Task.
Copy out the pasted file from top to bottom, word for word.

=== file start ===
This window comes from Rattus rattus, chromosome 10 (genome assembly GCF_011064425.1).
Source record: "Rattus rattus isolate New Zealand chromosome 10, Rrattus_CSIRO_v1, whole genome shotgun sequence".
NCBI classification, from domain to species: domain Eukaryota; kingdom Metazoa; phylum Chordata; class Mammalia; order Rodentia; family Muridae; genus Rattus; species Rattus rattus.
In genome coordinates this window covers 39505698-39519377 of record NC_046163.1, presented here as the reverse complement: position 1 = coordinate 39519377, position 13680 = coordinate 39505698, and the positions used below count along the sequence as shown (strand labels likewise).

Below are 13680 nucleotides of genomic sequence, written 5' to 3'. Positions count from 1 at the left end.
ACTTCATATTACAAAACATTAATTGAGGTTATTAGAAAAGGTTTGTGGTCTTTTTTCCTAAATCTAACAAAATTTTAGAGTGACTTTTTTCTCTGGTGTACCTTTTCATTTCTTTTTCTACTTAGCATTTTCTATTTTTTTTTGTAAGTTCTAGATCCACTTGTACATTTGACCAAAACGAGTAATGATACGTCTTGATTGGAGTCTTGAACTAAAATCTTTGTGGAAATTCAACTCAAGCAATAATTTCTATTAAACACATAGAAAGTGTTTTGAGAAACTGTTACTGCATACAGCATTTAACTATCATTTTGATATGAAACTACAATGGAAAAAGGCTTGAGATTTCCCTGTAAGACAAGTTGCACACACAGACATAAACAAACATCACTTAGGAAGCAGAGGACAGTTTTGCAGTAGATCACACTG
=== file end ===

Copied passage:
This window comes from Rattus rattus, chromosome 10 (genome assembly GCF_011064425.1).
Source record: "Rattus rattus isolate New Zealand chromosome 10, Rrattus_CSIRO_v1, whole genome shotgun sequence".
NCBI classification, from domain to species: domain Eukaryota; kingdom Metazoa; phylum Chordata; class Mammalia; order Rodentia; family Muridae; genus Rattus; species Rattus rattus.
In genome coordinates this window covers 39505698-39519377 of record NC_046163.1, presented here as the reverse complement: position 1 = coordinate 39519377, position 13680 = coordinate 39505698, and the positions used below count along the sequence as shown (strand labels likewise).

Below are 13680 nucleotides of genomic sequence, written 5' to 3'. Positions count from 1 at the left end.
ACTTCATATTACAAAACATTAATTGAGGTTATTAGAAAAGGTTTGTGGTCTTTTTTCCTAAATCTAACAAAATTTTAGAGTGACTTTTTTCTCTGGTGTACCTTTTCATTTCTTTTTCTACTTAGCATTTTCTATTTTTTTTTGTAAGTTCTAGATCCACTTGTACATTTGACCAAAACGAGTAATGATACGTCTTGATTGGAGTCTTGAACTAAAATCTTTGTGGAAATTCAACTCAAGCAATAATTTCTATTAAACACATAGAAAGTGTTTTGAGAAACTGTTACTGCATACAGCATTTAACTATCATTTTGATATGAAACTACAATGGAAAAAGGCTTGAGATTTCCCTGTAAGACAAGTTGCACACACAGACATAAACAAACATCACTTAGGAAGCAGAGGACAGTTTTGCAGTAGATCACACTG